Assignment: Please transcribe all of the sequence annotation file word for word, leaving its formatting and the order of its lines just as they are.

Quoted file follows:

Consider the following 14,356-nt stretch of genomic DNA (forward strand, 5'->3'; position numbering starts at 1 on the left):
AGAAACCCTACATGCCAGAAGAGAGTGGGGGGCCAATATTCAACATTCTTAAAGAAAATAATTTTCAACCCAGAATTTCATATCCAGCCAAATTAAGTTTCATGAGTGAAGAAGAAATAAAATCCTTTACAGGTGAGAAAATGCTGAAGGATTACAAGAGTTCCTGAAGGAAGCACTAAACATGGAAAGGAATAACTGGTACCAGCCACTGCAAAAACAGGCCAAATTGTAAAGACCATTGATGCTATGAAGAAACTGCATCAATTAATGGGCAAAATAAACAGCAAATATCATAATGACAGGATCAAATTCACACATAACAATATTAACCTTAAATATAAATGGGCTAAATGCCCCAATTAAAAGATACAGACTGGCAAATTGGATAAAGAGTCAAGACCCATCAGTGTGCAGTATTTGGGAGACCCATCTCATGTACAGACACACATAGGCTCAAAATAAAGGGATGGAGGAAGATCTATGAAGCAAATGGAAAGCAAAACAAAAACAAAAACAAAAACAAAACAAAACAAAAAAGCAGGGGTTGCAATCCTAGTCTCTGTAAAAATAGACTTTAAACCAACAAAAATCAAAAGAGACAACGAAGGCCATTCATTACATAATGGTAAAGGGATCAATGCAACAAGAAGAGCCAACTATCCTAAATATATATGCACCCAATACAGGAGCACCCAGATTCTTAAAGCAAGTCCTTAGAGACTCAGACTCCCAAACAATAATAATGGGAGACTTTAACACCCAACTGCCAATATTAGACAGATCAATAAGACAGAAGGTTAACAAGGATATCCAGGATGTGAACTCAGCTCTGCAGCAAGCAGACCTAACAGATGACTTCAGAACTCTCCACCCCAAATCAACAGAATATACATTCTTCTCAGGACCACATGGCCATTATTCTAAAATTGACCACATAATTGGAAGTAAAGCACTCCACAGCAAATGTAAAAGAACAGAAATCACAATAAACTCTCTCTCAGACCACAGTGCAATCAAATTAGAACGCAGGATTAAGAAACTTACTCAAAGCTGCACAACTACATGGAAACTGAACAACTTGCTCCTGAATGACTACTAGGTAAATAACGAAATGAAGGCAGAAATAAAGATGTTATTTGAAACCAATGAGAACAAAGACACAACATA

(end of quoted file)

Consider the following 14,356-nt stretch of genomic DNA (forward strand, 5'->3'; position numbering starts at 1 on the left):
AGAAACCCTACATGCCAGAAGAGAGTGGGGGGCCAATATTCAACATTCTTAAAGAAAATAATTTTCAACCCAGAATTTCATATCCAGCCAAATTAAGTTTCATGAGTGAAGAAGAAATAAAATCCTTTACAGGTGAGAAAATGCTGAAGGATTACAAGAGTTCCTGAAGGAAGCACTAAACATGGAAAGGAATAACTGGTACCAGCCACTGCAAAAACAGGCCAAATTGTAAAGACCATTGATGCTATGAAGAAACTGCATCAATTAATGGGCAAAATAAACAGCAAATATCATAATGACAGGATCAAATTCACACATAACAATATTAACCTTAAATATAAATGGGCTAAATGCCCCAATTAAAAGATACAGACTGGCAAATTGGATAAAGAGTCAAGACCCATCAGTGTGCAGTATTTGGGAGACCCATCTCATGTACAGACACACATAGGCTCAAAATAAAGGGATGGAGGAAGATCTATGAAGCAAATGGAAAGCAAAACAAAAACAAAAACAAAAACAAAACAAAACAAAAAAGCAGGGGTTGCAATCCTAGTCTCTGTAAAAATAGACTTTAAACCAACAAAAATCAAAAGAGACAACGAAGGCCATTCATTACATAATGGTAAAGGGATCAATGCAACAAGAAGAGCCAACTATCCTAAATATATATGCACCCAATACAGGAGCACCCAGATTCTTAAAGCAAGTCCTTAGAGACTCAGACTCCCAAACAATAATAATGGGAGACTTTAACACCCAACTGCCAATATTAGACAGATCAATAAGACAGAAGGTTAACAAGGATATCCAGGATGTGAACTCAGCTCTGCAGCAAGCAGACCTAACAGATGACTTCAGAACTCTCCACCCCAAATCAACAGAATATACATTCTTCTCAGGACCACATGGCCATTATTCTAAAATTGACCACATAATTGGAAGTAAAGCACTCCACAGCAAATGTAAAAGAACAGAAATCACAATAAACTCTCTCTCAGACCACAGTGCAATCAAATTAGAACGCAGGATTAAGAAACTTACTCAAAGCTGCACAACTACATGGAAACTGAACAACTTGCTCCTGAATGACTACTAGGTAAATAACGAAATGAAGGCAGAAATAAAGATGTTATTTGAAACCAATGAGAACAAAGACACAACATA